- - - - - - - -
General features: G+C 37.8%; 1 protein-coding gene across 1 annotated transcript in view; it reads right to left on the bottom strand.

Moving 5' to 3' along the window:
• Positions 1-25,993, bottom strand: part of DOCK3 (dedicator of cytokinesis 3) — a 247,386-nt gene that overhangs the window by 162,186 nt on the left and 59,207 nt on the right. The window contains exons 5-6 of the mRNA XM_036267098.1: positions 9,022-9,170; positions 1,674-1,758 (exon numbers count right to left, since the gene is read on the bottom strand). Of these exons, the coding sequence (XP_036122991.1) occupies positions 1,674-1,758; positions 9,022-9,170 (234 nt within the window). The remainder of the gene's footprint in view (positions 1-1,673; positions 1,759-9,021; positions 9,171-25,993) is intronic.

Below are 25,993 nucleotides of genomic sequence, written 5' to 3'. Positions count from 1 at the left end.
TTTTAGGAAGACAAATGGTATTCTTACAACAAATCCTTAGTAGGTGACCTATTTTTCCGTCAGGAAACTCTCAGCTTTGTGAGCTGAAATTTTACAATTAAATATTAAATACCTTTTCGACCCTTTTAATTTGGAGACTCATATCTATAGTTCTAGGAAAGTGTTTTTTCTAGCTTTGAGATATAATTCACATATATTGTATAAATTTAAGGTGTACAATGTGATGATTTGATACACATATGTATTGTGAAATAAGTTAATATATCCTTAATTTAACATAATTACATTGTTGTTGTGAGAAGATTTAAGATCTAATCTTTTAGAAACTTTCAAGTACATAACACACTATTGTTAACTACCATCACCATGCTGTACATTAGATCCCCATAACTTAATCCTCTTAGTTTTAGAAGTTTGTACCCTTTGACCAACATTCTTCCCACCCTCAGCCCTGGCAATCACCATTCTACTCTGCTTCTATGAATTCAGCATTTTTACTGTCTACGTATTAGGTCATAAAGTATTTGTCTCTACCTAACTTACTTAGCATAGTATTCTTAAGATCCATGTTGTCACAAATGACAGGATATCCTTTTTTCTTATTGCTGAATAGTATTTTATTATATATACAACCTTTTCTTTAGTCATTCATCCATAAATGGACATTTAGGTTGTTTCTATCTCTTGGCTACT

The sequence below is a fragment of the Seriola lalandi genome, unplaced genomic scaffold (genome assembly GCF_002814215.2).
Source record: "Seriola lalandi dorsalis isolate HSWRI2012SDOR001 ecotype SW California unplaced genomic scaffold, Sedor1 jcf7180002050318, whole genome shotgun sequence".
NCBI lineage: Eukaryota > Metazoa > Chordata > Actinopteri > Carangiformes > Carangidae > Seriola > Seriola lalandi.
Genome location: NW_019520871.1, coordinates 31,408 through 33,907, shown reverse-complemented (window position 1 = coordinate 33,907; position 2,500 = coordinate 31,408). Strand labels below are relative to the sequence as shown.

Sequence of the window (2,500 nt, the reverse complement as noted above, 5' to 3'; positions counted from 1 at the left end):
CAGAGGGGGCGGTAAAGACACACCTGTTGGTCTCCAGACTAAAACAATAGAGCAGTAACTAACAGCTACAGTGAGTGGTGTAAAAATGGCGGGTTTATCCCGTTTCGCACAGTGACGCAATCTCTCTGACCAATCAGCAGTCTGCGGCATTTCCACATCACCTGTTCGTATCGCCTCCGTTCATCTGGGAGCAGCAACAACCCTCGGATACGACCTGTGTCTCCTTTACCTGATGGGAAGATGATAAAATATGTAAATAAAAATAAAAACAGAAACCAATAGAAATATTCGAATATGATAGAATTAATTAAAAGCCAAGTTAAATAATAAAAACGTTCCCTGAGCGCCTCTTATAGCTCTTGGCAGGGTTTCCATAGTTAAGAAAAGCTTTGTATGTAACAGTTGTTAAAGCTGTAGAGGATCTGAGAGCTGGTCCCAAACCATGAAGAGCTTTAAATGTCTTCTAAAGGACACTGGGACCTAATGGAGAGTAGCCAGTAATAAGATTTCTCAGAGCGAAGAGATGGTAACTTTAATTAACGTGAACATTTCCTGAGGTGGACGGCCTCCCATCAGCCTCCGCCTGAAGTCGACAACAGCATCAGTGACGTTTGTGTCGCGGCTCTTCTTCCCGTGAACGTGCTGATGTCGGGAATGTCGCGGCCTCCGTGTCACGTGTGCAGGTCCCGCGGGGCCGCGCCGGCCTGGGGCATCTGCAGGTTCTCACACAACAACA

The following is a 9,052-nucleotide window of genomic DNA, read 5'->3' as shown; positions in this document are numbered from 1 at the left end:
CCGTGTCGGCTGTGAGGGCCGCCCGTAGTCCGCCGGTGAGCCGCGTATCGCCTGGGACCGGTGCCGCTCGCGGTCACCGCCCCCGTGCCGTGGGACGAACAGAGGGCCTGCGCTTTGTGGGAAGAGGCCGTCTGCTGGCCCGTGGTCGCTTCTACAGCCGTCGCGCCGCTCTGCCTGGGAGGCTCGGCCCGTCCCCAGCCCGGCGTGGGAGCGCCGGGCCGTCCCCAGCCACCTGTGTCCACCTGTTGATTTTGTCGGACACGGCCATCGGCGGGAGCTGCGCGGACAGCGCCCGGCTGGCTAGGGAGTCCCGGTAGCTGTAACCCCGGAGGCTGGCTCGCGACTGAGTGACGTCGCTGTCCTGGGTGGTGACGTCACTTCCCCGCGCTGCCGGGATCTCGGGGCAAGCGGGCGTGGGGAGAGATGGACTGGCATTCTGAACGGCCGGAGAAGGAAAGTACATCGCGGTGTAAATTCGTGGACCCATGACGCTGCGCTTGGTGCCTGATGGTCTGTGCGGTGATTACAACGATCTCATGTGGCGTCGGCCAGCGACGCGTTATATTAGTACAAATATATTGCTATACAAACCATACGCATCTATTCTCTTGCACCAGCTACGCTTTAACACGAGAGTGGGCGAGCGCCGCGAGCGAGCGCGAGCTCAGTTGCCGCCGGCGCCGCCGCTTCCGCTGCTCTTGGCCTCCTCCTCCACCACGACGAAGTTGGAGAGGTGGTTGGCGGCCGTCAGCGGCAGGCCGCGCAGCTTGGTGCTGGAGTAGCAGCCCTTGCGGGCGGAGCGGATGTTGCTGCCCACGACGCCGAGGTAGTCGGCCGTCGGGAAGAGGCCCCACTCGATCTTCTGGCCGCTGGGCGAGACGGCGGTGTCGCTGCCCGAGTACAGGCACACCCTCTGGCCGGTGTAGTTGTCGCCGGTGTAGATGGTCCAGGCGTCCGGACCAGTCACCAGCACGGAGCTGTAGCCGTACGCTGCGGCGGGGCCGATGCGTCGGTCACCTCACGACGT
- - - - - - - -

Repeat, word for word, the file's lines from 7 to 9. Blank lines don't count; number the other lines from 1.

Source record: "Seriola lalandi dorsalis isolate HSWRI2012SDOR001 ecotype SW California unplaced genomic scaffold, Sedor1 jcf7180002050318, whole genome shotgun sequence".
NCBI lineage: Eukaryota > Metazoa > Chordata > Actinopteri > Carangiformes > Carangidae > Seriola > Seriola lalandi.
Genome location: NW_019520871.1, coordinates 31,408 through 33,907, shown reverse-complemented (window position 1 = coordinate 33,907; position 2,500 = coordinate 31,408). Strand labels below are relative to the sequence as shown.